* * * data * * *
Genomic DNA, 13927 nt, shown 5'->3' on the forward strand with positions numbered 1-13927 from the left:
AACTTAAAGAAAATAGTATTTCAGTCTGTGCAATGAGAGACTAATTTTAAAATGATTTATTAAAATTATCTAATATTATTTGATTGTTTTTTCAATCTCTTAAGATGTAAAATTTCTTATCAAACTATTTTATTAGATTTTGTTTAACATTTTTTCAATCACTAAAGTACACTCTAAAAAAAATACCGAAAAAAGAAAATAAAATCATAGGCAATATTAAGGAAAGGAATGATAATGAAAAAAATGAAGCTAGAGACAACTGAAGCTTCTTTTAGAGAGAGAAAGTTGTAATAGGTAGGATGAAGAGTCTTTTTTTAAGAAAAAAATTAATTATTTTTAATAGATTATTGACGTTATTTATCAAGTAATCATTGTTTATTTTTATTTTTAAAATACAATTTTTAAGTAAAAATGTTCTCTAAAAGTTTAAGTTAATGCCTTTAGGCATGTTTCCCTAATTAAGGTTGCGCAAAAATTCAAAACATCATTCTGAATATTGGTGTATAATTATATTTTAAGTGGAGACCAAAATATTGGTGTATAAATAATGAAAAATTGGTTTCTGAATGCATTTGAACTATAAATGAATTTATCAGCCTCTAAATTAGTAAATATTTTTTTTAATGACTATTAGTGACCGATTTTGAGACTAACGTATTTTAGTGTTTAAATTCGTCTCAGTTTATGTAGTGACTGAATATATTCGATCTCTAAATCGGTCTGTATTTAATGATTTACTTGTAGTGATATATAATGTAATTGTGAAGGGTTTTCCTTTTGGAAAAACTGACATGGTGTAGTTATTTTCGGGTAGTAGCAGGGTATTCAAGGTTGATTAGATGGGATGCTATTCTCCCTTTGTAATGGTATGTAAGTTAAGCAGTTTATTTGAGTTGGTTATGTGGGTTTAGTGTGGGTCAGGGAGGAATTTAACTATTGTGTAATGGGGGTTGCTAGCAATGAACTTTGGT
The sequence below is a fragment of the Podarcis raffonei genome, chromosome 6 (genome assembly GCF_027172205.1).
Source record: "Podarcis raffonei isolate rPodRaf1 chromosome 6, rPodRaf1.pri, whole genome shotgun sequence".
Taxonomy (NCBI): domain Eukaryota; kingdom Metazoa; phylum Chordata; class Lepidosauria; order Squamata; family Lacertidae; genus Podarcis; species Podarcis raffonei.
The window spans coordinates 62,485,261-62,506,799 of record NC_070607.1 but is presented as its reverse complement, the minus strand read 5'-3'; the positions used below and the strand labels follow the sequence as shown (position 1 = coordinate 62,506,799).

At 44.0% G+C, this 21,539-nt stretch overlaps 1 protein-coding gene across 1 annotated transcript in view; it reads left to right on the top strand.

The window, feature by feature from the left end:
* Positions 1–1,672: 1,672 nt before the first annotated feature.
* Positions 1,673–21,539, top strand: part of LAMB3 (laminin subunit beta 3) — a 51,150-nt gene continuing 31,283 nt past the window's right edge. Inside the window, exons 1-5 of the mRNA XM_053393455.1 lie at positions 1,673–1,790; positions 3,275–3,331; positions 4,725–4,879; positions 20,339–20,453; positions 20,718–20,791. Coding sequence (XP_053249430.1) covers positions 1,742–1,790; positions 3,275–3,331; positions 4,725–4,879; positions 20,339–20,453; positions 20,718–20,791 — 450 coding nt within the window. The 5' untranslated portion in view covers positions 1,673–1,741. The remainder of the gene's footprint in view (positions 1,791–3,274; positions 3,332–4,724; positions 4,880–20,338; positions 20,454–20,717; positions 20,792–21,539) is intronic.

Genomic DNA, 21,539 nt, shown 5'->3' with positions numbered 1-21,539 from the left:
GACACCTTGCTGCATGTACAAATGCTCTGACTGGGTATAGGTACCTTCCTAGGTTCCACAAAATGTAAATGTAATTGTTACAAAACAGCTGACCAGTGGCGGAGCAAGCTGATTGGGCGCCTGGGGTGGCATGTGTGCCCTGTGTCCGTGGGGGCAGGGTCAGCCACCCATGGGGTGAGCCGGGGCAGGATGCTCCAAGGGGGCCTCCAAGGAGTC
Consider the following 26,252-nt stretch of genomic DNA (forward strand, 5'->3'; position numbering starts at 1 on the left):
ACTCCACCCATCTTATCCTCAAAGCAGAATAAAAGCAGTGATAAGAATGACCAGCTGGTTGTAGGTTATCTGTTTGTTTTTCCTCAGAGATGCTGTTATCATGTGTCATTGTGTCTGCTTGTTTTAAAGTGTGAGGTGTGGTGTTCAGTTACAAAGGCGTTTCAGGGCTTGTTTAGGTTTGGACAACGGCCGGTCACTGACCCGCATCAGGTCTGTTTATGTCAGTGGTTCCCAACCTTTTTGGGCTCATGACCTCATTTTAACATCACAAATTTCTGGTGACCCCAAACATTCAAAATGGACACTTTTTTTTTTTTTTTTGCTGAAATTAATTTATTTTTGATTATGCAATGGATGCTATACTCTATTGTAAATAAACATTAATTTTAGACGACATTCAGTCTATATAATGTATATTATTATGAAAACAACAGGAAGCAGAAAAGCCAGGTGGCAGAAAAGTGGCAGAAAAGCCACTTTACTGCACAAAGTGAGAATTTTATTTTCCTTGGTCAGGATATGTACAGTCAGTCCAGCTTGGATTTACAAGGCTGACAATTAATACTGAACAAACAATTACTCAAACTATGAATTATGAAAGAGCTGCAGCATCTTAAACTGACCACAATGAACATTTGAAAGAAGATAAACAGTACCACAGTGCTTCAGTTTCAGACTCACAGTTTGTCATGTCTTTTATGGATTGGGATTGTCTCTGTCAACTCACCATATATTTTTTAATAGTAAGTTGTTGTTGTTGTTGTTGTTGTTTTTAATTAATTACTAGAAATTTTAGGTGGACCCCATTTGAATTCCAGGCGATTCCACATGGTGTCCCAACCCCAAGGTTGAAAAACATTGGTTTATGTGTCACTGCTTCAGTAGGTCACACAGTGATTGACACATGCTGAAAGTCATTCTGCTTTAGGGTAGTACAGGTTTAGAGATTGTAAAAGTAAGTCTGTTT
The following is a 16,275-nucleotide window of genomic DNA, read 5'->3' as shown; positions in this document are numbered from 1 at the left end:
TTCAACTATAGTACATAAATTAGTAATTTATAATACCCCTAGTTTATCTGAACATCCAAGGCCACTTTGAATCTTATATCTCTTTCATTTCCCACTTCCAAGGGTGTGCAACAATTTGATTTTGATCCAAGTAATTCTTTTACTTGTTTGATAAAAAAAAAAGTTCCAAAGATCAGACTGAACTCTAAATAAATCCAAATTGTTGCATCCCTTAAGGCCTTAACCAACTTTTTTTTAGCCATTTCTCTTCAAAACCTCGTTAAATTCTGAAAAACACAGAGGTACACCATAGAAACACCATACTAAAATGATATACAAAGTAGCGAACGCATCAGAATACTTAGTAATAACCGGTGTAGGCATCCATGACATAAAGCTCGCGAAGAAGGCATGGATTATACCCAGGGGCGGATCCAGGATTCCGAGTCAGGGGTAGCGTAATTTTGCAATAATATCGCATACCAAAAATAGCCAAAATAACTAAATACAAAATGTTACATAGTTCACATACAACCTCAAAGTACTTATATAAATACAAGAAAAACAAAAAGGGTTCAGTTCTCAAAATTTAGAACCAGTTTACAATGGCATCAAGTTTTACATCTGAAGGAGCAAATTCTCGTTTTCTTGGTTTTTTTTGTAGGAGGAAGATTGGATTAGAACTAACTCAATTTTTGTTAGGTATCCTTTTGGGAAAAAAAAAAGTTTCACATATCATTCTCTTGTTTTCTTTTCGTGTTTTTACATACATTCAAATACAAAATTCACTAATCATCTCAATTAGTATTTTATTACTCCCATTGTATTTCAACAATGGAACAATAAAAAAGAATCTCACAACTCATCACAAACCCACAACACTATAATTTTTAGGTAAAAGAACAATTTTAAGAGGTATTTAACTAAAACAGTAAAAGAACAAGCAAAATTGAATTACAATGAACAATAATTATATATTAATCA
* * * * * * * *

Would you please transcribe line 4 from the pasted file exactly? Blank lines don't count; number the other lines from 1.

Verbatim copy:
Source record: "Podarcis raffonei isolate rPodRaf1 chromosome 6, rPodRaf1.pri, whole genome shotgun sequence".